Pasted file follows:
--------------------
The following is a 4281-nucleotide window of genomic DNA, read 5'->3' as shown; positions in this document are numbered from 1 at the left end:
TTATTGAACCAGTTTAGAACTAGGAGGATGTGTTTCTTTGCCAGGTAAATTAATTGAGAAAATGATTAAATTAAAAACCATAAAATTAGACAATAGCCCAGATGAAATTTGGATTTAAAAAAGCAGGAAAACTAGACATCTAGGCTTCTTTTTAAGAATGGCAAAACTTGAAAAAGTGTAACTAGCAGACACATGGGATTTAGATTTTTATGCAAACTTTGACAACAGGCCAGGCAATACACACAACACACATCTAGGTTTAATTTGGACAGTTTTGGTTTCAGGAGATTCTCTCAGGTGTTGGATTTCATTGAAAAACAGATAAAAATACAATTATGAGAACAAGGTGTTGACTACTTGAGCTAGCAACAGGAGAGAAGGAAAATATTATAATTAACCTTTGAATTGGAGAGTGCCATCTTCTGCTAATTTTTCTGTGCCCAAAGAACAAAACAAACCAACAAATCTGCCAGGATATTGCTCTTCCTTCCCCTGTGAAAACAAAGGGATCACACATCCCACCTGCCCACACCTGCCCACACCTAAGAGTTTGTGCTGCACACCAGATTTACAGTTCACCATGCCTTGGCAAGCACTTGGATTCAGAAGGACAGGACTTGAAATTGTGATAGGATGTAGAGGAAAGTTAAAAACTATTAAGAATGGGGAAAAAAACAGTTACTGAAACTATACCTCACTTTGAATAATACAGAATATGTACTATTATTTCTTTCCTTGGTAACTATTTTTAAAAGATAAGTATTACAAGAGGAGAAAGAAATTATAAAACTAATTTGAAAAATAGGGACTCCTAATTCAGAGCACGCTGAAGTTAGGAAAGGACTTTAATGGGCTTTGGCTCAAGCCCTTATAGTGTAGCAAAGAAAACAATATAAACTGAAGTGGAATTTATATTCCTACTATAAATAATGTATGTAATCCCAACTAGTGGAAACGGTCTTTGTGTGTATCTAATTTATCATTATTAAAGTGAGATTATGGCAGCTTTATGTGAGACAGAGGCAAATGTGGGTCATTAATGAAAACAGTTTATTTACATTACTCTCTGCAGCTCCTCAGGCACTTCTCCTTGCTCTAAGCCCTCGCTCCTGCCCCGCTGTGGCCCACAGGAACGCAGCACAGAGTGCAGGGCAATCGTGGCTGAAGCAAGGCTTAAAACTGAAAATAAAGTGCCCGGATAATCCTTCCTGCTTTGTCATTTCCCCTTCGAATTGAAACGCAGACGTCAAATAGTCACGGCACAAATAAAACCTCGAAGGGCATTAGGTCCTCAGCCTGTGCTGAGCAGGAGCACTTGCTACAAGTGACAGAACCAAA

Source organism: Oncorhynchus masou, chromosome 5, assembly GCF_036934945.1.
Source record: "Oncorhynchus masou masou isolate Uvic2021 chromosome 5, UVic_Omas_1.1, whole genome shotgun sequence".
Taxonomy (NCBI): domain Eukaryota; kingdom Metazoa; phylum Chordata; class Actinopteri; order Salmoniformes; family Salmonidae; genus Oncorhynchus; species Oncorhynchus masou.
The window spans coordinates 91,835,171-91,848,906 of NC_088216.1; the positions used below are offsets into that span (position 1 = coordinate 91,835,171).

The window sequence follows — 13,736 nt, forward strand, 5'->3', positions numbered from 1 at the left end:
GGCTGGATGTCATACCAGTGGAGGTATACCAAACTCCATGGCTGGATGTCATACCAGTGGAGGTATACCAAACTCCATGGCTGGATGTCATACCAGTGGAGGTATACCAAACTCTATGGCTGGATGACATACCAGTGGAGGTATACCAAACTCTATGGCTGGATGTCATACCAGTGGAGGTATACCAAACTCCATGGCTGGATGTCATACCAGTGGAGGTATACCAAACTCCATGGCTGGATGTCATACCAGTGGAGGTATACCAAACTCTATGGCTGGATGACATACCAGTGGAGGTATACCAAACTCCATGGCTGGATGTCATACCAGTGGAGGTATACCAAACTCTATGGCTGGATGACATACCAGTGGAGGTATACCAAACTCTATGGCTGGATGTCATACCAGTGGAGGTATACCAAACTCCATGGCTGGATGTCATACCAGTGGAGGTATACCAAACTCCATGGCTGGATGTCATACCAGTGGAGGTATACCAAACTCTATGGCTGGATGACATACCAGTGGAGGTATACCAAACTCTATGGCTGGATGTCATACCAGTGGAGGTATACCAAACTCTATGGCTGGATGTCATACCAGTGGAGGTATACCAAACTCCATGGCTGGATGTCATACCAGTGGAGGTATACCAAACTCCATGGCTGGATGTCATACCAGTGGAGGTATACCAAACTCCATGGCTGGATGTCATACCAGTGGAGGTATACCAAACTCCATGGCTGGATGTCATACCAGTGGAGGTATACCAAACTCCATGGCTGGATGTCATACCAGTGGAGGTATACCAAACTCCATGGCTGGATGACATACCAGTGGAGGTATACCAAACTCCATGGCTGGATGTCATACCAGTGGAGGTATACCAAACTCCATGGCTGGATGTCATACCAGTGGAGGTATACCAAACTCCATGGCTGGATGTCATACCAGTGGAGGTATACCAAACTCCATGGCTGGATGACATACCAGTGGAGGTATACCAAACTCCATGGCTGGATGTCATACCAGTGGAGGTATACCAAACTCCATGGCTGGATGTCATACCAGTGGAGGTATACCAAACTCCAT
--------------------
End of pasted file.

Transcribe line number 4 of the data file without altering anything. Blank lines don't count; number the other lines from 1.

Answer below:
Source record: "Oncorhynchus masou masou isolate Uvic2021 chromosome 5, UVic_Omas_1.1, whole genome shotgun sequence".